Leading up to my initial experience with the all new iPhone X, I was extremely excited for a number of the new device’s landmark features. Chief among these was the X’s gorgeous new OLED display, a first for Apple in their mobile devices. The display is absolutely stunning, but this excitement was quickly stolen by the phone’s new authentification feature: Face ID. What follows is an account of my experience with Apple’s Touch ID replacement.
Setting up Face ID is dead simple, I have no qualms there. In fact, it is actually more simple and easy to do than Touch ID setup of old. I set up Face ID and used it for the first time in the evening, and that lead to a flawless first impression. This is when the potential of Face ID truly shined in my time with it. When it is working as intended, Face ID is, for lack of a better word, magical. It is such an intelligent solution that it feels as if my phone is only made to work with me. It is as if I don’t even have a passcode.
However, my glowing experience must be qualified by saying that this is the case whenever the system is working as intended. This is to say that it absolutely does not work as intended 100% of the time. It is difficult to put a number such as this based solely on personal experience, but it feels to me as if Face ID works as it should about 80% of the time. You may think that sounds pretty good, right? Wrong. That leftover 20% is maddening, but I encourage you to think about this in comparison to the implementation of Touch ID from 2013 until now.
A familiar comparison
Touch ID wasn’t always the nearly flawless authentication system it is today. Back when it was implemented in 2013, it operated as intended most of the time but certainly not 100% of the time. It has seen fantastic improvements and optimizations over the past four years to the point that operation is almost flawless.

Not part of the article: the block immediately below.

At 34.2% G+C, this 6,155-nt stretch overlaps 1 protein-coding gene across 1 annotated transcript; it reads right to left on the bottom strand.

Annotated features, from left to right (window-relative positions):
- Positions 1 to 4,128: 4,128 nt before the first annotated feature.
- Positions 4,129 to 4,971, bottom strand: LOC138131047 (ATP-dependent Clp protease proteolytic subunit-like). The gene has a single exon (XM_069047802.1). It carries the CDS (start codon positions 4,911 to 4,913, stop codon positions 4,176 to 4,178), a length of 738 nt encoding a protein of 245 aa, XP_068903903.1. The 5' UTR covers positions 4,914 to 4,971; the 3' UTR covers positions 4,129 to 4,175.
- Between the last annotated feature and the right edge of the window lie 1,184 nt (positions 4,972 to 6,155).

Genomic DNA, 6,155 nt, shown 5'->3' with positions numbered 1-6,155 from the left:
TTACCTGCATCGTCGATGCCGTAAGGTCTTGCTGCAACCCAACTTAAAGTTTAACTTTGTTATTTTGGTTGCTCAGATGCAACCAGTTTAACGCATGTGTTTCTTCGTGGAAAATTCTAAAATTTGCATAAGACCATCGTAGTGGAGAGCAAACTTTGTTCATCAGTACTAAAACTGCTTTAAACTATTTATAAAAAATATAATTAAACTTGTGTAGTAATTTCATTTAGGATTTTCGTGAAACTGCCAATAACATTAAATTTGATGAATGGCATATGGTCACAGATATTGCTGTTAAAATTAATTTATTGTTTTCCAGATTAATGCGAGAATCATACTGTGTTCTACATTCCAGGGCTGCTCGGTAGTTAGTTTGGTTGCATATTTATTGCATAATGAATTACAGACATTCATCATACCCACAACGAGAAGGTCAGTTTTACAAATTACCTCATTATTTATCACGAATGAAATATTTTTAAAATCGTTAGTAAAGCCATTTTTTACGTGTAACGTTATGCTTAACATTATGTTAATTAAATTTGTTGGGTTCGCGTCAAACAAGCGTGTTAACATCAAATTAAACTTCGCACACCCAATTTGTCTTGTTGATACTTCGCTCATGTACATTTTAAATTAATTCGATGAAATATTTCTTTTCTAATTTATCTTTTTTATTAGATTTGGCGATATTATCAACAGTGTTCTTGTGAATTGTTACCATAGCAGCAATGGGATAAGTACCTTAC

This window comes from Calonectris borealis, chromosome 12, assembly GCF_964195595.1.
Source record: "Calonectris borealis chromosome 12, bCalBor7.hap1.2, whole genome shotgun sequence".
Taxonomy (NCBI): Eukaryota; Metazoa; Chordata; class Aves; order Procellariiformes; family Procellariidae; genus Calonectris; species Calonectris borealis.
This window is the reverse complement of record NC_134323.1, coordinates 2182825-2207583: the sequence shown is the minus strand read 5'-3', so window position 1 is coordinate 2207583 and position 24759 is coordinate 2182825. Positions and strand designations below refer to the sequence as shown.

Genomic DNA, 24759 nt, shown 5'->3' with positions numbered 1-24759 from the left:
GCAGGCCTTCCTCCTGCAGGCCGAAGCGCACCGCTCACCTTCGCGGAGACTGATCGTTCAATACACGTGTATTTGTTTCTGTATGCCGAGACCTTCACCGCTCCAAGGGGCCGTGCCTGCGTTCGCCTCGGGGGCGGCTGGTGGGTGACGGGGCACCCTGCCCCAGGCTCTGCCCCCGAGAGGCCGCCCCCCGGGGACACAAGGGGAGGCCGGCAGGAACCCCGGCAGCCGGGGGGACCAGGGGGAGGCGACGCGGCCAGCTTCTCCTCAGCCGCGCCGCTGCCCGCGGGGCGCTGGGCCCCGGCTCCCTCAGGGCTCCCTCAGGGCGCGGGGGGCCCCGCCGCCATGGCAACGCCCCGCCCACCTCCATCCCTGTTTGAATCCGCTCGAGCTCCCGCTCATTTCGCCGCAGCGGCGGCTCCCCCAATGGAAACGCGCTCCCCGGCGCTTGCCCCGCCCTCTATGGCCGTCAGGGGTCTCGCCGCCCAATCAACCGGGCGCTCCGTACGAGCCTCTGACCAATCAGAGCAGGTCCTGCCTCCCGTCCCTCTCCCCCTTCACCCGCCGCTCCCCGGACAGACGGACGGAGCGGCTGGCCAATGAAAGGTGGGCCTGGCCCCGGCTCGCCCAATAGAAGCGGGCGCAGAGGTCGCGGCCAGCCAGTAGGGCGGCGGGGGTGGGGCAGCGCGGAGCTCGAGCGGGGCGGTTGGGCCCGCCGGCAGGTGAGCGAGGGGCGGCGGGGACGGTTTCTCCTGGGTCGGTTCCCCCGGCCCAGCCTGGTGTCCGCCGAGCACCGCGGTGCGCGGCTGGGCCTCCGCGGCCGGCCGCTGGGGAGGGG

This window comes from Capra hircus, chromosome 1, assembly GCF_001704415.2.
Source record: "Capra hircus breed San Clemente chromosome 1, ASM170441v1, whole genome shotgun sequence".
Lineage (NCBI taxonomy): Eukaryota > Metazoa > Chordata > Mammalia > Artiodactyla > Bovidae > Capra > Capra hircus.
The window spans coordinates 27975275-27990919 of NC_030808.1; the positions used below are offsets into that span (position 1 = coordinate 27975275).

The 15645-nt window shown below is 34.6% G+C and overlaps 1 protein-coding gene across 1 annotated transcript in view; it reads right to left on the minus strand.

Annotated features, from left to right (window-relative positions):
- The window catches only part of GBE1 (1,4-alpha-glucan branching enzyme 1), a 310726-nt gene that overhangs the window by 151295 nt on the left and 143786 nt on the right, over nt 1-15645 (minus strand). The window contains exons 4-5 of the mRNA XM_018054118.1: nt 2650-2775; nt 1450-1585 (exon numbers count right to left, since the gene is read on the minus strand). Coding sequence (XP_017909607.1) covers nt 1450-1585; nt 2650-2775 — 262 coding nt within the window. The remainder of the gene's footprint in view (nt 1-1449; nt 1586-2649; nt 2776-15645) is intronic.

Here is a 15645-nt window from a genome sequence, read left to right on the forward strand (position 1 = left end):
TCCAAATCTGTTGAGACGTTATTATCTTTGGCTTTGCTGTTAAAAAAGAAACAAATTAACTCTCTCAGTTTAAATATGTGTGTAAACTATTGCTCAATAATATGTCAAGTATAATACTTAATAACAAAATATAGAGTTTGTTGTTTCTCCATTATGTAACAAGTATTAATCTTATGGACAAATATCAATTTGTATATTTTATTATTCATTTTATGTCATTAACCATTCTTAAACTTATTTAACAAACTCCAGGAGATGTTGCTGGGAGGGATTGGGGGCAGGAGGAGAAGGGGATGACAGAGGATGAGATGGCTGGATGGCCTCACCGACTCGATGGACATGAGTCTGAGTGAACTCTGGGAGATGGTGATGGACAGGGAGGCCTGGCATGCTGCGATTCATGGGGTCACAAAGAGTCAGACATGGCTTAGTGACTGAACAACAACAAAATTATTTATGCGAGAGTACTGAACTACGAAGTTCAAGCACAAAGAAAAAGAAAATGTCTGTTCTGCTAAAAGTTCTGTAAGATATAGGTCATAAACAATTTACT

With this in mind, I can remain patient with Face ID in its current state with hope that it will improve in a similar way and at a similar rate to Touch ID. I would even argue that Face ID has potential to have a higher ceiling than Touch ID. I say this due to two advantages of Face ID over its predecessor. First, its activation requires less effort in that you only have to pick up your phone to use it as opposed to additionally having to search for a fingerprint sensor with your thumb. Second, your face is less likely to be obstructed enough to inhibit Face ID compared to the constant struggle of ensuring your finger is clean enough for Touch ID to register it accurately.
I understand if you are frustrated with my argument here. Why would you ever cough up $1,000+ to be Apple’s guinea pig for new technologies? I understand this concern, but I also believe that some people will happily deal with initial issues in order to experience the future of mobile device authentification right now. I fall in this camp, but you must make your decision based on your own opinions. Regardless of where you stand right now, I believe that in four years, we will all look back on the introduction of Face ID as a magical game-changing event for the iPhone.
Were you able to get an iPhone X? What has your experience been? Let us know in the comments below.